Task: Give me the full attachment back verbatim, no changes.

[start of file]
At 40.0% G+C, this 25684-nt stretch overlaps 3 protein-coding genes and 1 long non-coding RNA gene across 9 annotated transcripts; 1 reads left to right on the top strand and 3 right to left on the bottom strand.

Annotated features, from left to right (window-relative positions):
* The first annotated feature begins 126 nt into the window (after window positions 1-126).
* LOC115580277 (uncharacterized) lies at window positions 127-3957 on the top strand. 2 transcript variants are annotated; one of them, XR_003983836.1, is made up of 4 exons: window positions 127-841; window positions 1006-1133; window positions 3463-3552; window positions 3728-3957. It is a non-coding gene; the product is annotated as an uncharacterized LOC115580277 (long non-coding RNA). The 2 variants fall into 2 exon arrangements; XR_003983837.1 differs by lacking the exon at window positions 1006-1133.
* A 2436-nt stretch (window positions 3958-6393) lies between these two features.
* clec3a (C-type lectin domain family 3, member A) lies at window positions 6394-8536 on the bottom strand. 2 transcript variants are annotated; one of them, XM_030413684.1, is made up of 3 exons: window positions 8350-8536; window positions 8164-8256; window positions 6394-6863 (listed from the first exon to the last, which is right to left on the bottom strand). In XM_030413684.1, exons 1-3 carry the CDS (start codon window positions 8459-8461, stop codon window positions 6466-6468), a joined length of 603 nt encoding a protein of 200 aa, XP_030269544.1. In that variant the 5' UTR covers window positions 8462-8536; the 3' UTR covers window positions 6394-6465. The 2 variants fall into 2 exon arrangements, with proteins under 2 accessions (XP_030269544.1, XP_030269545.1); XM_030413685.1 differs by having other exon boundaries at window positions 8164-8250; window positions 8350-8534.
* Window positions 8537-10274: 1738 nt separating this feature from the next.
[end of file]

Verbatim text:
At 40.0% G+C, this 25684-nt stretch overlaps 3 protein-coding genes and 1 long non-coding RNA gene across 9 annotated transcripts; 1 reads left to right on the top strand and 3 right to left on the bottom strand.

Annotated features, from left to right (window-relative positions):
* The first annotated feature begins 126 nt into the window (after window positions 1-126).
* LOC115580277 (uncharacterized) lies at window positions 127-3957 on the top strand. 2 transcript variants are annotated; one of them, XR_003983836.1, is made up of 4 exons: window positions 127-841; window positions 1006-1133; window positions 3463-3552; window positions 3728-3957. It is a non-coding gene; the product is annotated as an uncharacterized LOC115580277 (long non-coding RNA). The 2 variants fall into 2 exon arrangements; XR_003983837.1 differs by lacking the exon at window positions 1006-1133.
* A 2436-nt stretch (window positions 3958-6393) lies between these two features.
* clec3a (C-type lectin domain family 3, member A) lies at window positions 6394-8536 on the bottom strand. 2 transcript variants are annotated; one of them, XM_030413684.1, is made up of 3 exons: window positions 8350-8536; window positions 8164-8256; window positions 6394-6863 (listed from the first exon to the last, which is right to left on the bottom strand). In XM_030413684.1, exons 1-3 carry the CDS (start codon window positions 8459-8461, stop codon window positions 6466-6468), a joined length of 603 nt encoding a protein of 200 aa, XP_030269544.1. In that variant the 5' UTR covers window positions 8462-8536; the 3' UTR covers window positions 6394-6465. The 2 variants fall into 2 exon arrangements, with proteins under 2 accessions (XP_030269544.1, XP_030269545.1); XM_030413685.1 differs by having other exon boundaries at window positions 8164-8250; window positions 8350-8534.
* Window positions 8537-10274: 1738 nt separating this feature from the next.